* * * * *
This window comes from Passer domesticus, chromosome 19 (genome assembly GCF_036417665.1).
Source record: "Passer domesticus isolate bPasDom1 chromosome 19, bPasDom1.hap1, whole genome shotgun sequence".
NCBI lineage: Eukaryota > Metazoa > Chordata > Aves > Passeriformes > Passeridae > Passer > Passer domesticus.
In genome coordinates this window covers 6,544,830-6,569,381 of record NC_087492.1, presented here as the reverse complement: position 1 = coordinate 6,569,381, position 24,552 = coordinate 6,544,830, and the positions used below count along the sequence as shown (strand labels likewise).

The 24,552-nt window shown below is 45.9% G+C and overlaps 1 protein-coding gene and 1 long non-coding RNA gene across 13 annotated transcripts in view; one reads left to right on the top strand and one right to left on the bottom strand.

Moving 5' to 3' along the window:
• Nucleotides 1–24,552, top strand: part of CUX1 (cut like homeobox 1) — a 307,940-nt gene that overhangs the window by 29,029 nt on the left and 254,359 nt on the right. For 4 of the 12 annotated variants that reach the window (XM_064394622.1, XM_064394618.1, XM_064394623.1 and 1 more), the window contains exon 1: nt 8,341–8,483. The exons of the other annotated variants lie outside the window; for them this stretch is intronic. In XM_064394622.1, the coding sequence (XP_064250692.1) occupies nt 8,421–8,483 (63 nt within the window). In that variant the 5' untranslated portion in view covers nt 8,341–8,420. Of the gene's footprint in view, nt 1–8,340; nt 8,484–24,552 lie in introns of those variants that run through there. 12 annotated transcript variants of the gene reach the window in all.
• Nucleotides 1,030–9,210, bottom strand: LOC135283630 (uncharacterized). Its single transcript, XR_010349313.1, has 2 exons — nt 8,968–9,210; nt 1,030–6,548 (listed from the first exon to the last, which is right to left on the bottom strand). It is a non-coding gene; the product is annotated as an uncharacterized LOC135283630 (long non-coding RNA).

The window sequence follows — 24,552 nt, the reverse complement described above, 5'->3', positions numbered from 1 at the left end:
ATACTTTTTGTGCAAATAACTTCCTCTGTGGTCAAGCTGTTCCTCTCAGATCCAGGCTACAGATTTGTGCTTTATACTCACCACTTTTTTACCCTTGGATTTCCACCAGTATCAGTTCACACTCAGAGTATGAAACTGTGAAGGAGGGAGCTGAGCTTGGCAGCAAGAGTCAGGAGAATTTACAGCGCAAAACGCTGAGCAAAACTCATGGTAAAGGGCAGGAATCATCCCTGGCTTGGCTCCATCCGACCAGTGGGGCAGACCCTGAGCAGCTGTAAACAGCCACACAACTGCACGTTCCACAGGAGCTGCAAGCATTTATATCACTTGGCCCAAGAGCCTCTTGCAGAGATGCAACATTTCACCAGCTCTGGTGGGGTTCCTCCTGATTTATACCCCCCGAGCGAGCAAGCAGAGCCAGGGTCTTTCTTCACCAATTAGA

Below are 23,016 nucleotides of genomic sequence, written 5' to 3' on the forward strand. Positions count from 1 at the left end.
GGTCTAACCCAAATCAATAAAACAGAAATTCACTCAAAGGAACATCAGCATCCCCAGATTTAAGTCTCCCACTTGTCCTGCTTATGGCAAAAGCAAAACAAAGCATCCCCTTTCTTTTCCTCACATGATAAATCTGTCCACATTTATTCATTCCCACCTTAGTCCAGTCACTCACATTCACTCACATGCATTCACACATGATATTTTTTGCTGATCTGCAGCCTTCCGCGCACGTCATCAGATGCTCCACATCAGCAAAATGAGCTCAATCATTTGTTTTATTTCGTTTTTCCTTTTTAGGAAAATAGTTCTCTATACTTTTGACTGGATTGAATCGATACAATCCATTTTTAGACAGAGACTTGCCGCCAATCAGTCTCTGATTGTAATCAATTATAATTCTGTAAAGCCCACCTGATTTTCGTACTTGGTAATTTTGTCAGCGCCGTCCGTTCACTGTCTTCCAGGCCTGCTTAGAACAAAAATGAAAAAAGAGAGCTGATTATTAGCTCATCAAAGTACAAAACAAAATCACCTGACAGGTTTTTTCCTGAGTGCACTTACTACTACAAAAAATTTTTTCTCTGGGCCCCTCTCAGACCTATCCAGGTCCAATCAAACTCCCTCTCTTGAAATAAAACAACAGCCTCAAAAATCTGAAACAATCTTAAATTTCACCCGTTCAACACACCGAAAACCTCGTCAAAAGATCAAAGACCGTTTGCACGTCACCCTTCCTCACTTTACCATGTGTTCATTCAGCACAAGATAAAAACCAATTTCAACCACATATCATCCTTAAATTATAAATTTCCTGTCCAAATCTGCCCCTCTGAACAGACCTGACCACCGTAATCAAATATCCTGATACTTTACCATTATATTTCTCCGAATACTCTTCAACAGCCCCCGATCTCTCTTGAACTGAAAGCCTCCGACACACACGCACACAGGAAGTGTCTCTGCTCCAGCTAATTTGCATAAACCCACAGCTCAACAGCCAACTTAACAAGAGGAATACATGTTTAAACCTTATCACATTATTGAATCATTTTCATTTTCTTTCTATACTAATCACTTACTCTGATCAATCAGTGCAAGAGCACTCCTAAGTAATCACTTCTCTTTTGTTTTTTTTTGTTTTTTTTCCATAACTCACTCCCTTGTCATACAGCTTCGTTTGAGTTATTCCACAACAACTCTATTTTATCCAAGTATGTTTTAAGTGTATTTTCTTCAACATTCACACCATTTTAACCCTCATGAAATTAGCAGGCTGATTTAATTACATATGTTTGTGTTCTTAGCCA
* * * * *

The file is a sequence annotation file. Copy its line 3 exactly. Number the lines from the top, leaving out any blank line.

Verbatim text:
NCBI lineage: Eukaryota > Metazoa > Chordata > Aves > Passeriformes > Passeridae > Passer > Passer domesticus.